I remember discussing my difficulties with learning new skills with one of my instructors, as well as my future career in nursing. This meeting took place in fourth semester when I nearly failed clinical because of my struggle to work with IV bags and pumps. She chose not to fail me because I made satisfactory progress and did manage to perform the skill correctly. However, when discussing which area of nursing I would potentially go in, she advised me to avoid ICU nursing.

    I had similar struggles with learning new skills when I worked on a cardiac progressive care unit. Nearly every skill I needed help with multiple times, and even then, I barely performed them satisfactorily.

    Now, I am working in a SNF and my skills have gradually improved. I am performing up to standards there. It's not that I can't learn hands on skills, but I do need a lot of repetition. I hate to admit this, but working with lots of equipment, tubing and machines does not appear to be my strength.

    At the same time, I find ICU nursing fascinating. I admire those that are able to work in such a challenging work environment. I definitely have the motivation to learn, which all of my instructors and previous preceptors have acknowledged. However, I do find learning a lot of new skills to be frustrating and am wondering if ICU nursing is something I should avoid for the rest of my nursing career. After all, just because I am fascinated with ICU nursing, doesn't mean I'm actually a good fit.

    What are your thoughts? Have any of you ever struggled with nursing skills, and then made it to the top to become a top-notch ICU nurse?
    Skills can be learned. What I find most difficult as an ICU preceptor is the experienced nurse who has a poor attitude, is not fully engaged or doesn't want to learn how we do things in ICU because she "already knows that." Even I & O can be a struggle with an experienced nurse who does not appreciate the need for HOURLY I & O.

    ICU involves skills, to be sure. As long as your attitude is otherwise impeccable, most preceptors will be glad to spend the extra time helping you with the skills. Critical thinking is imperative, and hopefully you've got a head start on that from your years as a nurse. And need I mention the need to be able to take criticism even when it's not delivered in a manner that you find comfortable? I didn't think so.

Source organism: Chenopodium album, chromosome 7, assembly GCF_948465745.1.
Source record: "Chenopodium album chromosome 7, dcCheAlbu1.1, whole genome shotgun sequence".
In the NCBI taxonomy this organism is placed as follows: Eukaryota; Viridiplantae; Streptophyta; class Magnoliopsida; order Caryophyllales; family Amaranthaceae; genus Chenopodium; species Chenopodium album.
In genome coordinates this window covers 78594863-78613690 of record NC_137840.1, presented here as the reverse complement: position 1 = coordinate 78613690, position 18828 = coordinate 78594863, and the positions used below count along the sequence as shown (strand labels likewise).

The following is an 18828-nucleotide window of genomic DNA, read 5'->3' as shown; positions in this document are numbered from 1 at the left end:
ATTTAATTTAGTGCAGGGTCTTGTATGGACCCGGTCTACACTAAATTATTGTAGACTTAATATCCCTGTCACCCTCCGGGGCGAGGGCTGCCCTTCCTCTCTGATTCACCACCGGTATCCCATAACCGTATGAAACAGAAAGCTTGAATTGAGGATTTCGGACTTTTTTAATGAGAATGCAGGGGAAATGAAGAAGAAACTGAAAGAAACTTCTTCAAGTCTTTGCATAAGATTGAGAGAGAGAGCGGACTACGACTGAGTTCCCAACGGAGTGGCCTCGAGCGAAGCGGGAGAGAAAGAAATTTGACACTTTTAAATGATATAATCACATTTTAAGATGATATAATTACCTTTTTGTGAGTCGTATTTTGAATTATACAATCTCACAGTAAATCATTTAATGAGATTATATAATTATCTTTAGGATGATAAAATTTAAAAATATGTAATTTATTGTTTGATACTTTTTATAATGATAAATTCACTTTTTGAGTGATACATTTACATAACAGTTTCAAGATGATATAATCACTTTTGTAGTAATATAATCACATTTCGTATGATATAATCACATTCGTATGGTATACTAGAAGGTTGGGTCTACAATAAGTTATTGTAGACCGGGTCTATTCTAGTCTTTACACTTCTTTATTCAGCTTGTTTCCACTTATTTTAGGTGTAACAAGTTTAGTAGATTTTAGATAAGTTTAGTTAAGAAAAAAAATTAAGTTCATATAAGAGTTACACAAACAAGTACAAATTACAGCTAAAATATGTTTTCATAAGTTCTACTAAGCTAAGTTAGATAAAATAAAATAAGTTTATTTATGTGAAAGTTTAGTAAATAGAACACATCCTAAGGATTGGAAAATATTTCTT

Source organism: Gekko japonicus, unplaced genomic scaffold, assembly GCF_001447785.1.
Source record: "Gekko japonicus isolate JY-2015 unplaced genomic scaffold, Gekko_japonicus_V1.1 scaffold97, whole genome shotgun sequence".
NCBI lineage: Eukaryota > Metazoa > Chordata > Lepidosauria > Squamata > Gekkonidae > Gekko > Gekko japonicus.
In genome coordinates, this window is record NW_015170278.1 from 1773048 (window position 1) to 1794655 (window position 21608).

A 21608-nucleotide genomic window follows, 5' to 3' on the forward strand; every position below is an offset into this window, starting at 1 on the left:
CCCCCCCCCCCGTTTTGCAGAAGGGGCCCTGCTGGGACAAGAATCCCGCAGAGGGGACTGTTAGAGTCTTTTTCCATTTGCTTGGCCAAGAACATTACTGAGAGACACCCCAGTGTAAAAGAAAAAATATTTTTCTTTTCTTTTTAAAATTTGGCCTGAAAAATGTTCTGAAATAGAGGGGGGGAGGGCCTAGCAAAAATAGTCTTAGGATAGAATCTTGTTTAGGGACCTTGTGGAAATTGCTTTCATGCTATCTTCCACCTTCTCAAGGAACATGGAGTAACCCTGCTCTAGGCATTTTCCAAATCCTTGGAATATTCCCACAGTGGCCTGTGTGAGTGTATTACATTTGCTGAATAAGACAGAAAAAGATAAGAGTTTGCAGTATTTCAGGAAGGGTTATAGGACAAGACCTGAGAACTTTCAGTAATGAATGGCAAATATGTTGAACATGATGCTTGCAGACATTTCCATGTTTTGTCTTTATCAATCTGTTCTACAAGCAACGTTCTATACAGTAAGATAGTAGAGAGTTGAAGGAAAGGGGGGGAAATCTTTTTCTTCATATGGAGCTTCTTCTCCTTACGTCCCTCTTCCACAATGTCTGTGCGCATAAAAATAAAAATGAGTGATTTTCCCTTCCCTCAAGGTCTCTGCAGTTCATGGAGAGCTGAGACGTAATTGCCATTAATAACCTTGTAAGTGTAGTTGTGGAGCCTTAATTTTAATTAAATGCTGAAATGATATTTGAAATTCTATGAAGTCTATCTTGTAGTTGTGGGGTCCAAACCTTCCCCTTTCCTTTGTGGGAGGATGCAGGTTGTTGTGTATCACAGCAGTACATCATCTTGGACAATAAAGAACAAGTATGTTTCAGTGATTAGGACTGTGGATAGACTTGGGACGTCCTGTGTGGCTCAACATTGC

If you're fascinated with ICU, give it a try. I would caution you that learning ICU is a challenge, and at times you will feel frustrated, stupid and clueless. Keep at it, and you'll find it "clicking" at about the year mark. Are you ready to invest a year?
  7. by   B52Bomber
    I was nervous too! My first nursing job was in a neurotrauma ICU with only student nurse experience in cardiac cath and telemetry. I can tell you it takes time, it was exciting to me so I would ask other nurses to complete some of their tasks while they watched so I could demonstrate it correctly. My first time I passed my NG tube meds and forgot I left the feeding tube clamped and when I finished and started running the pump, 5 minutes later I heard POWWW and walked in to find my patient and their family members covered in Glucerna! Luckily the family thought it was funny and had no idea what even happened. I'd say I felt the most comfortable after a year (including knowledge and preparation of emergent invasive and non-invasive procedures) which made the MDs happy haha! Always determine what needs to be done and prepare what you need to get it done. It's very complex but intriguing and exciting!